Improving food security and economic empowerment for women farmers in rural Ghana

How MEDA’s Greater Rural Opportunities for Women (GROW) project used Talking Books as an agricultural extension tool to help low-literate women farmers access training and knowledge across five key areas.

When your mission is to create business solutions to poverty, it’s critical to find innovative, cost-effective tools and strategies to scale your efforts. That’s why MEDA, an international economic development organization, partnered with Amplio and its affiliate, Literacy Bridge Ghana (LBG), to use the Talking Book for an ambitious project to economically empower women farmers in Ghana.

Launched in 2012, MEDA’s Greater Rural Opportunities for Women (GROW) project used market-driven approaches to improve food security, income, and nutrition for families in the Upper West and Northern regions.

Funded by Global Affairs Canada (GAC) and MEDA (Mennonite Economic Development Associates), the six-year, $20 million GROW project helped to economically empower over 23,000 women farmers to transform their lives through the cultivation, utilization, and sale of soybeans. To achieve this, MEDA provided access to agricultural extension services and resources and identified 1,000 Lead Farmers to train other women in their communities on agronomic best practices, to maximize crop yields.

However, many persistent barriers make it difficult to reach and share knowledge with women living in rural communities in Ghana. In the GROW communities, low literacy and low numeracy among women farmers made the dissemination, comprehension, and retention of the technical information needed for the adoption of new farming practices a particular challenge. Lack of reliable access to electricity was also an issue.


Goal: Ensure that families in northern Ghana have nutritious food throughout the year as women increase agricultural production, strengthen their links to markets, diversify the food they produce, and understand more about nutrition.

Funding: Global Affairs Canada and MEDA

Project length: 2012-2018

Listening model: Talking Books were distributed 1016 lead women farmers to share with their Village Savings and Loan Association groups. The women listened during their weekly VSLA meetings and with their households.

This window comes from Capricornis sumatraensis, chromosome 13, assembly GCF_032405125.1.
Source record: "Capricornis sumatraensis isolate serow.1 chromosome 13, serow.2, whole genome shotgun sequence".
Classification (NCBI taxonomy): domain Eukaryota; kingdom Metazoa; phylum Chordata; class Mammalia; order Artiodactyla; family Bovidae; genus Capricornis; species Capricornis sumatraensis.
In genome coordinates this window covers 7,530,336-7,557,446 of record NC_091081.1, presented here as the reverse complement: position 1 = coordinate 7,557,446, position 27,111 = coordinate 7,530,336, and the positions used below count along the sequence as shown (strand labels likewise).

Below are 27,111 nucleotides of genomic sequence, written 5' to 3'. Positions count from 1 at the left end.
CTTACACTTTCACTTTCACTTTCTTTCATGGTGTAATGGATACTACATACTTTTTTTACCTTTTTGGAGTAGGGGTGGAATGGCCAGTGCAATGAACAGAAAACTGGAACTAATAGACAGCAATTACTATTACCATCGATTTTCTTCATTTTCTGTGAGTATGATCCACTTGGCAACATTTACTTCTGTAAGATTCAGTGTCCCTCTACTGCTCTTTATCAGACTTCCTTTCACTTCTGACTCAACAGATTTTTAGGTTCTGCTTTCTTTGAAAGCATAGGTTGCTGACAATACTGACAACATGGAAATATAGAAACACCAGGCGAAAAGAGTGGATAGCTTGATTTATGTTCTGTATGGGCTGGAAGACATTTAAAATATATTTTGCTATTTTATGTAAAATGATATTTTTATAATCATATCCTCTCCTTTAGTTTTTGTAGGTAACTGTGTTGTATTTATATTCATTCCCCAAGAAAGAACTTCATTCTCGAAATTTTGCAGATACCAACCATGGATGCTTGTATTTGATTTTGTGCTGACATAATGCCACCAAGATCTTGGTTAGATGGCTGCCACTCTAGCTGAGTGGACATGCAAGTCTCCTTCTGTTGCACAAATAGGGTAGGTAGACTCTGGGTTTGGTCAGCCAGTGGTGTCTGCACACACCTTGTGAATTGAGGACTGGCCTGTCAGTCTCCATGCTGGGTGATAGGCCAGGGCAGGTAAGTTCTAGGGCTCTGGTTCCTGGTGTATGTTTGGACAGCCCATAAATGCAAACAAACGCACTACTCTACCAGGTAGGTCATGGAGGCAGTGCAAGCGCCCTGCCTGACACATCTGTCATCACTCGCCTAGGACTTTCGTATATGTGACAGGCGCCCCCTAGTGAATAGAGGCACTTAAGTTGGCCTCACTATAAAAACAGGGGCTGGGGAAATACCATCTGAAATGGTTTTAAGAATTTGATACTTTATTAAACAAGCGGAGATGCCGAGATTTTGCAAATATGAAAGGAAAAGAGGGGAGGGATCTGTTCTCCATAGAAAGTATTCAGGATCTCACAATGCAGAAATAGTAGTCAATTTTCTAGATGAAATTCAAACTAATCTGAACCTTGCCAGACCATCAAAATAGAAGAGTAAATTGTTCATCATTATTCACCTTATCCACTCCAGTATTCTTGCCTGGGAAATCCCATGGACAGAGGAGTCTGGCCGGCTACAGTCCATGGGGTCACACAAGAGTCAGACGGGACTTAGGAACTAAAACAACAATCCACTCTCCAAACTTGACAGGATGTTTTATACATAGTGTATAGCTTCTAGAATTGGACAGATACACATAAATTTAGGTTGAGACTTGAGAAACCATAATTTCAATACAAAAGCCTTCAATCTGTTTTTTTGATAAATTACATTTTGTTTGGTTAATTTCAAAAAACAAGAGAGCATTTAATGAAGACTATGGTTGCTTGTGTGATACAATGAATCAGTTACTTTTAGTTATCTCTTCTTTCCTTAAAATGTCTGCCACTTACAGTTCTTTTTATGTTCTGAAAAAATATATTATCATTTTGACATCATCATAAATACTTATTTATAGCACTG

Content categories: Sustainable Agricultural Method, Health, Nutrition, Financial Services, Value Chains, Gender

Languages: Dagaare, Sissaala (Tumu, Funsi, and Pina)

# of Talking Books: 1,016

Reaching: 23,368 farmers and their families

MEDA’S GROW project lead women farmers with Talking Books. Photo by Christian Kuder.

An Accessible Digital Tool to Support Agriculture Services

Recognizing the limitations of other information and communication technologies for development (ICT4D) tools, in 2013, MEDA partnered with Amplio and LBG to use Talking Books as an agricultural extension tool for sharing technical information and social and behavior change messages.

MEDA selected Amplio’s Talking Book audio device for multiple reasons. From a program delivery perspective, Talking Books are rugged, easy to update, and can be loaded with a playlist of messages on a range of multi-sector topics. And unlike radios or mobile phones, the Talking Book is a designated device for a specific use, which prevents theft and misuse.

For program participants with low literacy skills, Talking Books are easy to operate, fun to use, and convenient. Because the Talking Book works with locally available batteries, users can listen to the Talking Book when and where it works for them and replay messages as many times as they want, to improve comprehension. The device has a built-in microphone, so users can record their questions and feedback. It also has a built-in speaker, which allows families and groups to listen together and share the learning experience.

For the GROW project, Amplio and LBG provided Talking Books at no cost, and the GROW communities bought the batteries needed to power the device. LGB produced technical and behavior change audio messages in the form of songs, dramas, interviews, and endorsements in four local dialects and deployed content updates on a quarterly basis, to reflect the growing season.

In addition to providing technical training and information to improve farming practices, the GROW project used Talking Books to share knowledge to empower women and their families across four other categories: